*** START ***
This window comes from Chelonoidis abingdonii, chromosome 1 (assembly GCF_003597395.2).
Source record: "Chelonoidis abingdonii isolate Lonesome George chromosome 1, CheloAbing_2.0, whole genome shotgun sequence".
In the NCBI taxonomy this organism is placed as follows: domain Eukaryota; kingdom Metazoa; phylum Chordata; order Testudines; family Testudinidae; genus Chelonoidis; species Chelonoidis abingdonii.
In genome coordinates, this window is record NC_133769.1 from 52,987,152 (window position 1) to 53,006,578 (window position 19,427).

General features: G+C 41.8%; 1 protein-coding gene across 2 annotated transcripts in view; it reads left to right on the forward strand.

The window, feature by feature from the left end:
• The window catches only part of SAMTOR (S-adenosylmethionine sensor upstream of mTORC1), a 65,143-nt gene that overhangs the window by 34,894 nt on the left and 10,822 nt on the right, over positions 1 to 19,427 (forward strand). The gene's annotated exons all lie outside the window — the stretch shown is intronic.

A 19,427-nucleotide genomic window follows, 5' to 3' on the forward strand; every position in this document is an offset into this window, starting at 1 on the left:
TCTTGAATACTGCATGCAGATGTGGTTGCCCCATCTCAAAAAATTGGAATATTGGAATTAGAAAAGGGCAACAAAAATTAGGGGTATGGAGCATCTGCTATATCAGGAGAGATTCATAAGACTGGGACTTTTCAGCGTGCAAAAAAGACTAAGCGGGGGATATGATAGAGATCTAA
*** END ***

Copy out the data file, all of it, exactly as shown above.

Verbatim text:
This window comes from Chelonoidis abingdonii, chromosome 1 (assembly GCF_003597395.2).
Source record: "Chelonoidis abingdonii isolate Lonesome George chromosome 1, CheloAbing_2.0, whole genome shotgun sequence".
In the NCBI taxonomy this organism is placed as follows: domain Eukaryota; kingdom Metazoa; phylum Chordata; order Testudines; family Testudinidae; genus Chelonoidis; species Chelonoidis abingdonii.
In genome coordinates, this window is record NC_133769.1 from 52,987,152 (window position 1) to 53,006,578 (window position 19,427).

General features: G+C 41.8%; 1 protein-coding gene across 2 annotated transcripts in view; it reads left to right on the forward strand.

The window, feature by feature from the left end:
• The window catches only part of SAMTOR (S-adenosylmethionine sensor upstream of mTORC1), a 65,143-nt gene that overhangs the window by 34,894 nt on the left and 10,822 nt on the right, over positions 1 to 19,427 (forward strand). The gene's annotated exons all lie outside the window — the stretch shown is intronic.

A 19,427-nucleotide genomic window follows, 5' to 3' on the forward strand; every position in this document is an offset into this window, starting at 1 on the left:
TCTTGAATACTGCATGCAGATGTGGTTGCCCCATCTCAAAAAATTGGAATATTGGAATTAGAAAAGGGCAACAAAAATTAGGGGTATGGAGCATCTGCTATATCAGGAGAGATTCATAAGACTGGGACTTTTCAGCGTGCAAAAAAGACTAAGCGGGGGATATGATAGAGATCTAA